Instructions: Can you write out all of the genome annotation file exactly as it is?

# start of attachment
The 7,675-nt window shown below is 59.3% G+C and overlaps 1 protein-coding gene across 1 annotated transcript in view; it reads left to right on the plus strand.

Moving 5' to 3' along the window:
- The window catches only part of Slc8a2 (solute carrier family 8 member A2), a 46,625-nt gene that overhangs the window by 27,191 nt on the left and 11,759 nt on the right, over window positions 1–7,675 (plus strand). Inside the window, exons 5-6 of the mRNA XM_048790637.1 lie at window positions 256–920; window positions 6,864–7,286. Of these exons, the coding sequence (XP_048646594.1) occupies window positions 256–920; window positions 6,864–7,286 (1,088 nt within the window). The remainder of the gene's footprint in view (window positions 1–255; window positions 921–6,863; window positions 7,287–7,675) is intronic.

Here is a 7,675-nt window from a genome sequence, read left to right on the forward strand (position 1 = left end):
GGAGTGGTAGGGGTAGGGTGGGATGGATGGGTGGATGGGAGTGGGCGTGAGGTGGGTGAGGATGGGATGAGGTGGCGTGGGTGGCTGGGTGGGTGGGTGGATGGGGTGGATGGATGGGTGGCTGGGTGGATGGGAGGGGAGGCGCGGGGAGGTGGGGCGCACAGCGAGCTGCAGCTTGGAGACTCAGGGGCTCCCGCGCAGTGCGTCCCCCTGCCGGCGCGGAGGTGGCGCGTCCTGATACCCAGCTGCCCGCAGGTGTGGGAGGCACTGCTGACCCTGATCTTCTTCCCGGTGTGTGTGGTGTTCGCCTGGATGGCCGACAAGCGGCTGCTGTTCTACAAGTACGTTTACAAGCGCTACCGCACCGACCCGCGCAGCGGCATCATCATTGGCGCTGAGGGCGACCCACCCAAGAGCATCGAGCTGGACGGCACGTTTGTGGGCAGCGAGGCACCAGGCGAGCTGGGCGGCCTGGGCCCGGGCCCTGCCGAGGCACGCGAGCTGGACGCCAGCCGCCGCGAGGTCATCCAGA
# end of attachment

The 7,675-nt window shown below is 59.3% G+C and overlaps 1 protein-coding gene across 1 annotated transcript in view; it reads left to right on the plus strand.

Moving 5' to 3' along the window:
- The window catches only part of Slc8a2 (solute carrier family 8 member A2), a 46,625-nt gene that overhangs the window by 27,191 nt on the left and 11,759 nt on the right, over window positions 1–7,675 (plus strand). Inside the window, exons 5-6 of the mRNA XM_048790637.1 lie at window positions 256–920; window positions 6,864–7,286. Of these exons, the coding sequence (XP_048646594.1) occupies window positions 256–920; window positions 6,864–7,286 (1,088 nt within the window). The remainder of the gene's footprint in view (window positions 1–255; window positions 921–6,863; window positions 7,287–7,675) is intronic.

Here is a 7,675-nt window from a genome sequence, read left to right on the forward strand (position 1 = left end):
GGAGTGGTAGGGGTAGGGTGGGATGGATGGGTGGATGGGAGTGGGCGTGAGGTGGGTGAGGATGGGATGAGGTGGCGTGGGTGGCTGGGTGGGTGGGTGGATGGGGTGGATGGATGGGTGGCTGGGTGGATGGGAGGGGAGGCGCGGGGAGGTGGGGCGCACAGCGAGCTGCAGCTTGGAGACTCAGGGGCTCCCGCGCAGTGCGTCCCCCTGCCGGCGCGGAGGTGGCGCGTCCTGATACCCAGCTGCCCGCAGGTGTGGGAGGCACTGCTGACCCTGATCTTCTTCCCGGTGTGTGTGGTGTTCGCCTGGATGGCCGACAAGCGGCTGCTGTTCTACAAGTACGTTTACAAGCGCTACCGCACCGACCCGCGCAGCGGCATCATCATTGGCGCTGAGGGCGACCCACCCAAGAGCATCGAGCTGGACGGCACGTTTGTGGGCAGCGAGGCACCAGGCGAGCTGGGCGGCCTGGGCCCGGGCCCTGCCGAGGCACGCGAGCTGGACGCCAGCCGCCGCGAGGTCATCCAGA